California lawmakers took a step toward restructuring water rights hearings throughout the state last week when Assembly Bill 313, introduced by Assemblyman Adam Gray (D-Merced), overwhelmingly passed the Assembly, moving the bill which aims to fix the state’s broken water management structure closer to becoming law.
“Anyone who deals with California water knows the system is broken,” said Gray following the vote. “Today’s vote sends a clear message that we realize it’s time to get to work, starting with restoring the fairness our water rights holders expect and deserve.”
According to Gray, state agencies often treat water rights issues unfairly and act with unchecked power. AB 313 proposes to restructure water rights hearings, creating a new Water Rights Division in the Office of Administrative Hearings to handle all water rights matters, removing conflicts of interest and built-in biases in the current system.
“The current system isn’t just inadequate – it’s imbalanced,” said Gray. “This bill begins a critically necessary reform of the state’s water management, removing inherent biases and conflicts of interest.”
Currently, the State Water Resources Control Board exercises quasi-judicial authority to hold water rights hearings, writing regulations, initiating enforcement actions and conducting hearings in which Board staff act as prosecutors and the SWRCB itself acts as the judge and jury.
“The end result of the current system is like the State Water Board asking the State Water Board if it agrees with itself,” said Gray. “There’s a reason there are umpires in baseball: we need a neutral party to enforce water rights so everybody gets a fair shot.”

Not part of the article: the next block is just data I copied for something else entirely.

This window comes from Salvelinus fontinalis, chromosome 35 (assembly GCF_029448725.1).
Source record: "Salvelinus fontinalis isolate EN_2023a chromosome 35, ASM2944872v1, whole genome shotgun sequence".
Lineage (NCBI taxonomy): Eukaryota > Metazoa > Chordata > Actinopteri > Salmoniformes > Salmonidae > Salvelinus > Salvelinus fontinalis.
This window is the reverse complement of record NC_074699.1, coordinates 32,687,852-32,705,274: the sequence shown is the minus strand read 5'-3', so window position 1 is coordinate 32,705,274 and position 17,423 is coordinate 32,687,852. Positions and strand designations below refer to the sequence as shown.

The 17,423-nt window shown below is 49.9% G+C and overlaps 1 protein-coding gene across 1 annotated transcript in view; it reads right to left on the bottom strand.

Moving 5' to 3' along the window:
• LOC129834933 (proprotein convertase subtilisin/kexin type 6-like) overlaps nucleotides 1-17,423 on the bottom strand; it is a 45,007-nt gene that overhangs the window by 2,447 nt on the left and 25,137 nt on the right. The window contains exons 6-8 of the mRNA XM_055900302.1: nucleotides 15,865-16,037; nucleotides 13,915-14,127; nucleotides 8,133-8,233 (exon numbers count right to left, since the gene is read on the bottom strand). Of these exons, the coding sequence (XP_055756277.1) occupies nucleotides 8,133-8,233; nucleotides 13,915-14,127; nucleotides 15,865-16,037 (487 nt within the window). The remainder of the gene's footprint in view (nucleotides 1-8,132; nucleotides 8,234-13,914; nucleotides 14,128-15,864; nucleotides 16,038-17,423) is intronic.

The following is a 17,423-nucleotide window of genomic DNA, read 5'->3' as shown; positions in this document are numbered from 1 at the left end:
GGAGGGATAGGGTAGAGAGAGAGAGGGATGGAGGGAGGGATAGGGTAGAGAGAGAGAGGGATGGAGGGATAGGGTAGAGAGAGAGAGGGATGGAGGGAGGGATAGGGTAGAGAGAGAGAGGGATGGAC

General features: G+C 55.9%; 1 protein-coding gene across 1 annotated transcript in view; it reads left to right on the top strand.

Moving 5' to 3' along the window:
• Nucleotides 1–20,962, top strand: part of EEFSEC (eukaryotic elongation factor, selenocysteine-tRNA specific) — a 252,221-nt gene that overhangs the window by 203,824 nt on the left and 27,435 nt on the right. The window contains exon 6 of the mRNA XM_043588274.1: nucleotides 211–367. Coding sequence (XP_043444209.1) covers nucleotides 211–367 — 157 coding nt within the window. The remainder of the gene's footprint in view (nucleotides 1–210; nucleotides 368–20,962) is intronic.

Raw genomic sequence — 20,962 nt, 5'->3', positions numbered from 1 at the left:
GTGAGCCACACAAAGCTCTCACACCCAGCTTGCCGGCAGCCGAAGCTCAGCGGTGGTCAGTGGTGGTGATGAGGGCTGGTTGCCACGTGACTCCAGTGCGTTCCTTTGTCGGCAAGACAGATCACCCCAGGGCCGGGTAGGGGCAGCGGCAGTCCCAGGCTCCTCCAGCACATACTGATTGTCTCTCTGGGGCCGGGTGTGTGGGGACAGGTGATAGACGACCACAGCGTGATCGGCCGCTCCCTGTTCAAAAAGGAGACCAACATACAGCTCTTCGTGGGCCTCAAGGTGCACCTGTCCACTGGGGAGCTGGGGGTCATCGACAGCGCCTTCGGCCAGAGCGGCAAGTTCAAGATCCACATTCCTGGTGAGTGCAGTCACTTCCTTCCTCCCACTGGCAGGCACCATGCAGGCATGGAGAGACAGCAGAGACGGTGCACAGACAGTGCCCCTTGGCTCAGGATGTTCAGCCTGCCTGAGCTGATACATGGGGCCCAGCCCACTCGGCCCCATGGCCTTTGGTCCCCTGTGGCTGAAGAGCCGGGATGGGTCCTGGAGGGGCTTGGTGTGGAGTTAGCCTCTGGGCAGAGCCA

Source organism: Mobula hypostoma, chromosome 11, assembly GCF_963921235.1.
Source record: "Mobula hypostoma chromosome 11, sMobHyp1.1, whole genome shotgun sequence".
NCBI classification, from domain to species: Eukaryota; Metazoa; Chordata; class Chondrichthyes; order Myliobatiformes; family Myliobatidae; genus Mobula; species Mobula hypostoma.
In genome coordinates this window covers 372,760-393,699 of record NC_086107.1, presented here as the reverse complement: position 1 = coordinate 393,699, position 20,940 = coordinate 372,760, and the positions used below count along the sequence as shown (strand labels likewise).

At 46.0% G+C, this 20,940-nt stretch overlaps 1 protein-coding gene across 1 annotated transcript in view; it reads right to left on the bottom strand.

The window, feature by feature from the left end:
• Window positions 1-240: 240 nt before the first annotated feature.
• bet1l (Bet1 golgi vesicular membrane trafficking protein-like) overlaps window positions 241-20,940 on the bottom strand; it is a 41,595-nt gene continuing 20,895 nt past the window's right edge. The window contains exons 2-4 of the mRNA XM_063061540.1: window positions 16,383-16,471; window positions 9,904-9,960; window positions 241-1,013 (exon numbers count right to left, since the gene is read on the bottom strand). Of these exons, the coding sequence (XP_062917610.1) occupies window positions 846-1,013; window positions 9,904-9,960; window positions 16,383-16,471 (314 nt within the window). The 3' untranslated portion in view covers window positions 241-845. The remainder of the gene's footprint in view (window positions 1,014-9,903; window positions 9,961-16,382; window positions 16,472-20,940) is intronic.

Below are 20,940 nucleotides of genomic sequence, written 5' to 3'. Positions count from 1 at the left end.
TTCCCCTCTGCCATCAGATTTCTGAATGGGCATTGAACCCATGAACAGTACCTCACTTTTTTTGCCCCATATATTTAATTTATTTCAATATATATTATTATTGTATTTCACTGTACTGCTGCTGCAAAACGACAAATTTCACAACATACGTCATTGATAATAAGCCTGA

Under the bill’s newly-formed Water Rights Division, administrative law judges would preside over water rights matters. This would include conducting hearings and making recommendations to the Executive Director of the SWRCB which may then be accepted, rejected or modified, ensuring objectivity while still allowing state water agency experts to give input. This will provide a neutral body for hearings regarding complicated and often controversial issues.
“State agencies aren’t supposed to have unchecked power. They shouldn’t be able to act with impunity and little accountability to the public,” said Gray. “Creating a level playing field, as this bill does, ensures water rights holders receive the same due process and objectivity that our justice system promises everyone – nothing more, nothing less.”
The Turlock Irrigation District works closely with the SWRCB, and TID Director Michael Frantz welcomes the potential reorganization of the Board.
“I think it makes sense for a different body to review and ultimately decide than the initial passing body. I like the aspect of breaking it into two so you have a true appeals process,” said Frantz. “I think it’s always appropriate in government to have a multiple-bodied appeal process.”
AB 313 previously passed through the Assembly policy and fiscal committees without a single “no” vote, and passed the California Assembly with an initial 55-0 vote. The bill will now move to the Senate, where it will be considered in the coming weeks.